Interview: Dr. Ritchie Shoemaker, MD, When Antibiotics Don’t Work
November 9, 2007 in Interviews by Sue Vogan, with Dr. Ritchie Shoemaker, MD
"At the end of the day, have we done our jobs as physicians in all aspects of these illnesses?" Dr. Ritchie Shoemaker is trying, in his practice, to make sure the answer to this question is "yes." Is it only Lyme disease ailing us? If we have been on antibiotics and still aren't getting better, could there be something that has been overlooked - like a biotoxin?
Sue: What is a biotoxin? Dr. Shoemaker: Living organisms produce biotoxins. These biotoxins are small compounds made by living creatures. However, neurotoxins go from cell to cell and bind to particular types of receptors. Once done, a biological effect is started. One toxin will set off ten inflammatory cascades or results and that ten each sets off ten more, and soon - all very rapidly.
Sue: What is a microbacteria? Dr. Shoemaker: Tuberculosis is one kind of a microbacteria. The importance of this is that microbacteria cause micolactone (a toxin) and they cause borrelia ulcers -inflammatory illness caused by compounds made by a living organism. If they were benign, we should not worry about them, but they do hurt us. Not everyone is able to clear these toxins. In our published data, about 22% of those who get Lyme disease has a genetic makeup that means that they will not be able to mount an effective clearing and healing response to the toxins. If they cannot be cleared (and they tend to stay because they move from cell to cell), they can create a chronic illness characterized by inflammation that antibiotics will not heal.
Sue: Is there such a thing as a"high-functioning" Lymie? Dr. Shoemaker: One of the real issues that I look at is the diversity of responsive people to illnesses characterized by chronic inflammation. There are some people that I call Superman (or Superwoman). A simple example of this is a med student from Johns Hopkins that was training with me who thought that this patient couldn't possibly be one of my patients -- he runs 2 miles a day. I walk in and ask the patient if he ran before he got Lyme disease and he says that he did. I asked how far he ran before he got Lyme disease and he responds that he used to run 10 miles a day.
Sue: How did you become involved with Lyme disease and biotoxins? Dr. Shoemaker: Borrelia (a biotoxin) was the turning point in my life. I started in 1997 with a little critter like an algae, and we saw how it created a multi-symptom illness that was treated successfully with cholestyramine, a drug that has been around for 50 years. When I gave this medication to my blue-green algae patients, they got better. When I gave it to my mold patients, they got better.
In 1999, when I heard that Dr. Sam Donta's group in Boston had presented data on the BB neurotoxin made by Borellia, I reasoned that cholestyramine would work on my Lyme patients. Well, they didn't get better - they got worse. It was that worsening that really greased the wheels - why was this happening; what was going on? It opened the door to cytokines and inflammation because we then learned that if we take steps before giving a post-Lyme patient, after they have been treated with antibiotics, cholestyramine first, if we gave them compounds that blocked the inflammatory cytotkine responses, we didn't get this horrible worsening.
It says that a large part of the chronic inflammation in the post-Lyme patients is cytokine mediated, and if we follow that train of thought, excessive cytokine responses do other things, too. They can participate in a variety of ways with damaging other elements in what is called the innate immune response - basically a group of different elements that preformed and are ready to go to fight off offending antigens, invaders, if you will, and cytokines are part of that. The overall controller of these innate immune responses is a hormone made in the brain called MSH (melanocyte-stimulating hormone). And this was all the information that got started with Lyme.
Sue: How can a person with Lyme tell if they have a biotoxin illness? Dr. Shoemaker: One of the nice things, thanks to work done by a neurotoxicologist at the U.S.E.P.A. (United States Environmental Protection Agency) and the National Health and Environmental Effects Research Lab, particular deficits can be identified with a special test called Visual Contrast Sensitivity (VCS). It's a simple test - cover one eye, once we know your visual acuity (being able to see better than 20/50), and we look at this patented, published device, a card that has 5 different frequencies of stimuli (called bars), with 9 different patches for each of the five frequencies. Each bar, as we move from left to right, has a diminishing intensity of coloration (black bars on a gray background). The toxicology folks have known for 40 years how to use this test as it's used on fighter pilots to separate an enemy against the gray background.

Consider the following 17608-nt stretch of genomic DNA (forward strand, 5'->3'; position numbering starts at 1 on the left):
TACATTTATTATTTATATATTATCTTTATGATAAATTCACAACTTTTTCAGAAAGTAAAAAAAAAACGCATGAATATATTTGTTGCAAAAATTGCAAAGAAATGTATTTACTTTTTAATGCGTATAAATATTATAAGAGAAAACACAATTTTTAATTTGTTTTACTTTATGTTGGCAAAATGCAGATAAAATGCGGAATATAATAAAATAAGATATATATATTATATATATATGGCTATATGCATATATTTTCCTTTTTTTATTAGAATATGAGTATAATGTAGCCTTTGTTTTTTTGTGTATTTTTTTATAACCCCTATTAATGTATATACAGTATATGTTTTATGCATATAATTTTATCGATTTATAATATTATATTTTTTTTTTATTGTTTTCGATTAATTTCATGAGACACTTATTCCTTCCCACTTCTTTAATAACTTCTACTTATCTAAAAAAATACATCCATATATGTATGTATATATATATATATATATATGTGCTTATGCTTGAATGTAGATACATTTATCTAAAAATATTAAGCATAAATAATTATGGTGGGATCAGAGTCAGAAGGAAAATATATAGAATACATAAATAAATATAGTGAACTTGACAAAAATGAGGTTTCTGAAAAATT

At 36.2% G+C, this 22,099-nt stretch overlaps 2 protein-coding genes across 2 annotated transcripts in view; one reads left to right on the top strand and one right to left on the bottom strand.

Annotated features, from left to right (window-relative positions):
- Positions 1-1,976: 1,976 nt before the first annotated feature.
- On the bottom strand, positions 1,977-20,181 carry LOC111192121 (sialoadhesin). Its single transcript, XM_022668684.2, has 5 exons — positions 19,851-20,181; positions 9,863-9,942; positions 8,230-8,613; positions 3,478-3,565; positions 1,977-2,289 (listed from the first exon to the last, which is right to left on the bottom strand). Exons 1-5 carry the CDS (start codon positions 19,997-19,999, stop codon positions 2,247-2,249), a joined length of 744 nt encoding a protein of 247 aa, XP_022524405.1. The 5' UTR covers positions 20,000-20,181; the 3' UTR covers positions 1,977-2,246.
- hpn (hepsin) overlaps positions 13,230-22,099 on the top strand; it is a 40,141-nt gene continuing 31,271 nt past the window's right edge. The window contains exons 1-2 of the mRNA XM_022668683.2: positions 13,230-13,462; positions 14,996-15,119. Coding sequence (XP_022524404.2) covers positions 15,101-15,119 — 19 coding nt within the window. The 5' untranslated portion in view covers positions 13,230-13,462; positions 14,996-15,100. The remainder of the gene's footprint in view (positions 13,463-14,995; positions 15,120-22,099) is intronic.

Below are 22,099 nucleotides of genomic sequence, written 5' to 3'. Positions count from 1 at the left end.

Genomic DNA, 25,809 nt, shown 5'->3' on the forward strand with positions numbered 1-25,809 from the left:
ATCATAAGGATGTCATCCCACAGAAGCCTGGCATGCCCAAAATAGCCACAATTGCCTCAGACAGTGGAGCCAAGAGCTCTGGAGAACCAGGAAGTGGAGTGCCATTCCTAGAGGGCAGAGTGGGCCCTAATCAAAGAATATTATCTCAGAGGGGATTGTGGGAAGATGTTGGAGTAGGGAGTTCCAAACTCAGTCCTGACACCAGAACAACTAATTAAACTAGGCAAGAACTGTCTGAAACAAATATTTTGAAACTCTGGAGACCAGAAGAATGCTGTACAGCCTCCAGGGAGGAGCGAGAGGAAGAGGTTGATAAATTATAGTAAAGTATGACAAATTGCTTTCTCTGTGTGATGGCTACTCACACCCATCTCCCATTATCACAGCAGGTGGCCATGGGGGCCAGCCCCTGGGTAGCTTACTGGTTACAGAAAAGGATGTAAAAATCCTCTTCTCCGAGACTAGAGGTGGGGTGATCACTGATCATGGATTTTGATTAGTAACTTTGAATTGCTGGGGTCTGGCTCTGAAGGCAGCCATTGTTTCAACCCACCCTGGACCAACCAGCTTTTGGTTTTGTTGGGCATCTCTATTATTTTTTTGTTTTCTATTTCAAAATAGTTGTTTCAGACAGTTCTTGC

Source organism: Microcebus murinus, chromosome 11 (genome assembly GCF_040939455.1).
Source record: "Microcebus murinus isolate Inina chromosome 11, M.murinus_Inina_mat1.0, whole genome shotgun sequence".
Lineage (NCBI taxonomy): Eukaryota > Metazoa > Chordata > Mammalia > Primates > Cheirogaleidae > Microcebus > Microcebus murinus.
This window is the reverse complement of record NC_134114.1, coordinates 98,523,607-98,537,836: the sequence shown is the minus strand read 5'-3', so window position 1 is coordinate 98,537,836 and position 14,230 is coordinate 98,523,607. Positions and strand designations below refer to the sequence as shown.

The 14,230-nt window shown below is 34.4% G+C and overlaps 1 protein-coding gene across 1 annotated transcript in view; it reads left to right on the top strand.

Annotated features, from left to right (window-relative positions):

Using this test has shown to be effective because it shows distinctive deficits in the ability to recognize these wave patterns in each of the five frequencies when used on biotoxin patients. So, if you have Lyme and you have antibiotics and you stay sick after antibiotics, the first thing I am going to do is a complete recording of the patient's symptoms and also a VCS (it takes five minutes, is noninvasive, inexpensive, and is reproducibly reliable).
Sue: Will this test tell you if your patient has a biotoxin illness? Dr. Shoemaker: It will tell you with a very high degree of likelihood that the potential is there. Only 92% of our biotoxin patients have a positive test (they show the distinctive deficit). Fortunately, less than 1% of normal people show this deficit. So we have a pretty good track record on absence of false positives and relatively few false negatives. If all we needed to diagnose these patients were a VCS, well, quite frankly, we wouldn't need anything else.
Typically, the labs looking at abnormalities are using my protocol around the country and ordering profiling lab tests after we have the potential for exposure (i.e. you have Lyme), have multiple system involvement with multiple symptoms, and you have this deficit. If you are tired because you are depressed, chances are you won't have the visual contrast deficit (usually), but you certainly won't have the lab abnormalities. So it's focusing on sensitivity and specificity that helps bring the diagnosis home.
In so many people that I see, they come and are desperately wanting, in addition to feeling better, to have some validation that there is something wrong. With this test, it's one easy way that opens the door to look at mechanisms that could be going on to explain this deficit. That means that we can draw blood and we can put your illness on a piece of paper.